Christ rules in our hearts and lives!

A Reflection on Psalm 46 by Canon Rob,
20th November, Feast of Christ the King.

Immediately after Queen Elizabeth 2nd died on 8th September, her son Charles was pronounced King, just as Elizabeth had been pronounced Queen as soon as her father had died in 1952. “The Queen is dead: God save the King!” I was struck by something I read in the days after. It said that King Charles, like his mother before him, reigns but does not rule! My dictionary defines “reign” as, “to hold royal office” and “rule” as, “to exercise power over.” [Longman Modern English Dictionary.”] There is a subtle, but important difference. Our monarch has no power or authority as such. However she, or he, has a great deal of influence.

Today is a very special day in the Church’s calendar. The Feast of Christ the King was instituted by Pope Pius XI in 1925 to celebrate “the all-embracing authority of Christ.” [The Oxford Dictionary of the Christian Church.] Now, widely celebrated, it reminds us that it is Christ, and not any human leader, who rules the world. [See the hymn, Eternal Ruler of the ceaseless round…] The picture above is known as“Christus Rex.” Christ the King! Not a human king who reigns, but the Divine King who rules. Psalm 46 tells us,“God is our refuge and strength.” King Charles 3rd reigns under the authority and power of God and those who have faith in Him, believe God to be the One who is always present not least when we are, as the psalmist says, “in trouble.” Quite what that trouble was, is spelt out in some detail in verses 2 and 3 of today’s psalm which are even more alarming when read in the Jerusalem Version, rather than in our more familiar Common Worship: “so we shall not be afraid when the earth gives way, when mountains tumble into the depths of the sea, and its waters roar and seethe, the mountains tottering as it heaves.” It is a scene of chaos, which we also find in the opening verses of the Book of Genesis, and which God overcame when he created the world. Just as God brought order out of chaos in the beginning, the author of the psalm believes He continues to do so. Put simply, God is always on our side! One commentary gives Psalm 46 the title, “The Sheltering God” and its message is similar to that of the psalm we thought about in the previous Reflection: Psalm 17.1-8; with the image of God hiding us under the shadow of his wings. Whatever the writer of Psalm 46 has in mind, this chaos is clearly terrifying. However, such strength of faith does he have, that he will not fear. Remember though that the writers of the psalms were all realists! They express a strong faith in God who will save them, but they do not see life through rose-tinted glasses. As one of my commentaries says, “[This]is a psalm in which the test of faith is pushed to its ultimate limit.”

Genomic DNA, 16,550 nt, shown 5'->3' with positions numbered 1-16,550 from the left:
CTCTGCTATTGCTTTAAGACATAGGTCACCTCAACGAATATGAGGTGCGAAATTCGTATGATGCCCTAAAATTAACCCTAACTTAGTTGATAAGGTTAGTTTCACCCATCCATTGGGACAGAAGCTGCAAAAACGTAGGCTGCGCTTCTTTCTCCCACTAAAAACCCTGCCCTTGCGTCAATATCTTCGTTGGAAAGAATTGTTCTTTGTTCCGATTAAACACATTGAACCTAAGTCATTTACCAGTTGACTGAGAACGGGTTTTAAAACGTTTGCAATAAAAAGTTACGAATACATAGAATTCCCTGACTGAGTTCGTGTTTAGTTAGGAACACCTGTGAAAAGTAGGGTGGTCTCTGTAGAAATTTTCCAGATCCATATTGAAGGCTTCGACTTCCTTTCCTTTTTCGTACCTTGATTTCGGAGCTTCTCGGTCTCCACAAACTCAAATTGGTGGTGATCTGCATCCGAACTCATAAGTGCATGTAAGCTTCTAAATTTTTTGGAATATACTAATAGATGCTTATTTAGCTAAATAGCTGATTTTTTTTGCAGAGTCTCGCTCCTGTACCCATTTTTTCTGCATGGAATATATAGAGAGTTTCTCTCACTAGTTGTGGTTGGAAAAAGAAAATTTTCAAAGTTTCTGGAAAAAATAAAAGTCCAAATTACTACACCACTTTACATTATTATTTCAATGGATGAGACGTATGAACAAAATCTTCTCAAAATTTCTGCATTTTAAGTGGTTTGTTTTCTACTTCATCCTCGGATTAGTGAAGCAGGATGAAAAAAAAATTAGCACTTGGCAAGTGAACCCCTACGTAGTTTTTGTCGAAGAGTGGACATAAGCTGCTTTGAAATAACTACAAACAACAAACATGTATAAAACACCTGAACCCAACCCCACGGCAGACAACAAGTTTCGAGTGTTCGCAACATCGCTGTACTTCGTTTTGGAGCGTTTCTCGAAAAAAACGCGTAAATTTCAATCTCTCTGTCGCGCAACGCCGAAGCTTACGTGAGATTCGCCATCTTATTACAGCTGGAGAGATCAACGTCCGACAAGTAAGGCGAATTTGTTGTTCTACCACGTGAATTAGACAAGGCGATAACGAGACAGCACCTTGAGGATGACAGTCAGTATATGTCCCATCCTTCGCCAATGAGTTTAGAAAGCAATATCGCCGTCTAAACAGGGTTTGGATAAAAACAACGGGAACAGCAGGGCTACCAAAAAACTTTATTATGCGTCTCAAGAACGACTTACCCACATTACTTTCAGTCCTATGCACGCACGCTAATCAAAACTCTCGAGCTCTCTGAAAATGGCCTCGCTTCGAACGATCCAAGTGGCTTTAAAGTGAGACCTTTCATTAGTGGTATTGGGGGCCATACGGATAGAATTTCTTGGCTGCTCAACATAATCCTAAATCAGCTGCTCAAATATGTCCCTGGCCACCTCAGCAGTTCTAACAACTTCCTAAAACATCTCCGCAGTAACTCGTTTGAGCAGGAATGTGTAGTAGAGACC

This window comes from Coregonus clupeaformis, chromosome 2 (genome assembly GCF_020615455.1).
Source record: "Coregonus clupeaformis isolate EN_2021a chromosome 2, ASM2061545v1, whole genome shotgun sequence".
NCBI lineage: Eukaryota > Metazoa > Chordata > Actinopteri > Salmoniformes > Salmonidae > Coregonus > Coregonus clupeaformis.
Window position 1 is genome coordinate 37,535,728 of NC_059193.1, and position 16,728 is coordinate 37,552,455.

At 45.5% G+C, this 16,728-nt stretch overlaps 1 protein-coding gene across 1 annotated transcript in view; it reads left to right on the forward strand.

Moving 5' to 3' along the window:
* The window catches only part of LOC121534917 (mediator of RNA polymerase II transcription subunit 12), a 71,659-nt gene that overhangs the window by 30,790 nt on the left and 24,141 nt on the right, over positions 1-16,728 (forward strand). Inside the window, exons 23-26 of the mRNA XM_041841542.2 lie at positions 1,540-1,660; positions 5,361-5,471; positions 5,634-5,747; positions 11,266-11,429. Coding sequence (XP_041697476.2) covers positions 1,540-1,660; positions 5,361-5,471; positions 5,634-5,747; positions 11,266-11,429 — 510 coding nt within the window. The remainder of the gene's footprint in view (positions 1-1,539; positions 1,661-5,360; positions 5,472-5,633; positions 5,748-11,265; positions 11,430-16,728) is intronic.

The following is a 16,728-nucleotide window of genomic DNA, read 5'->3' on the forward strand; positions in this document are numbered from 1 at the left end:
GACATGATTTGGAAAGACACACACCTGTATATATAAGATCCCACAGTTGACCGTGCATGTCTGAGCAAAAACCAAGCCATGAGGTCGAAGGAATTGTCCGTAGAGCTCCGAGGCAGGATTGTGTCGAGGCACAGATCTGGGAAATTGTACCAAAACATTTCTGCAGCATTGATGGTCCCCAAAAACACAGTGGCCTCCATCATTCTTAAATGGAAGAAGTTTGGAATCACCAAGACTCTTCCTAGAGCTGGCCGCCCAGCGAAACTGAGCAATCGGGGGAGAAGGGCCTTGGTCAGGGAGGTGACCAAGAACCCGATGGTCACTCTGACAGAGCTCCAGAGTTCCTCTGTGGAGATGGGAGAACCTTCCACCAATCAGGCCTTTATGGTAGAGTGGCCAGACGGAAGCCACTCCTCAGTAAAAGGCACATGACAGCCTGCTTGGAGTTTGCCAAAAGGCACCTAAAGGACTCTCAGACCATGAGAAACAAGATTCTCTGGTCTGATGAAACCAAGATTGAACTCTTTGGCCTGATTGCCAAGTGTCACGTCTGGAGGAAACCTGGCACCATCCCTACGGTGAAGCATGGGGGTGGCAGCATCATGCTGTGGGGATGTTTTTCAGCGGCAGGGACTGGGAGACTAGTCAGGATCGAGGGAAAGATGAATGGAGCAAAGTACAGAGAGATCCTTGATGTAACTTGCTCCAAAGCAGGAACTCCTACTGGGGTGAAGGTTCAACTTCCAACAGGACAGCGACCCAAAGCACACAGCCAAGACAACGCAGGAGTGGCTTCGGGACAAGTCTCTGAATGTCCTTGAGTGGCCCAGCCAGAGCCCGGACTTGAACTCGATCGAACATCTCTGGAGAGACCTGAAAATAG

We are currently living through a period of great uncertainty. The war in Ukraine: what will Mr Putin do next? Insecurity for many at work: who will go on strike next? First time buyers: how can they plan when mortgage prices increase more and more? Food shortages! Energy prices! A possible flu epidemic! Increasing abuse on social media! Climate change! No doubt you can add to the list of things which cause you to be anxious. If the writer of Psalm 46 was alive today, he would probably say, “Things never change!” For there has never been a time when all was peace and harmony. But, we can reflect on today’s psalm and pray that the ever-present God, who is our “refuge and strength,” will help us through this critical time. Look at verses 2 and 3 again and then read verse 4. “There is a river whose streams make glad the city of God….” What a contrast! We have moved from being overcome by raging waters and an earthquake, to a gentle river with streams. Beside it we can be still. With faith and trust, here we can put aside our anxieties and rest awhile and listen to His message today: Christ the King has overcome pain and death and offers us new life. Even now, with so much bad news, Christ rules!

God of Jacob, when the earth shakes and the nations are in uproar,
speak, and let the storms be still, through Jesus Christ our Lord.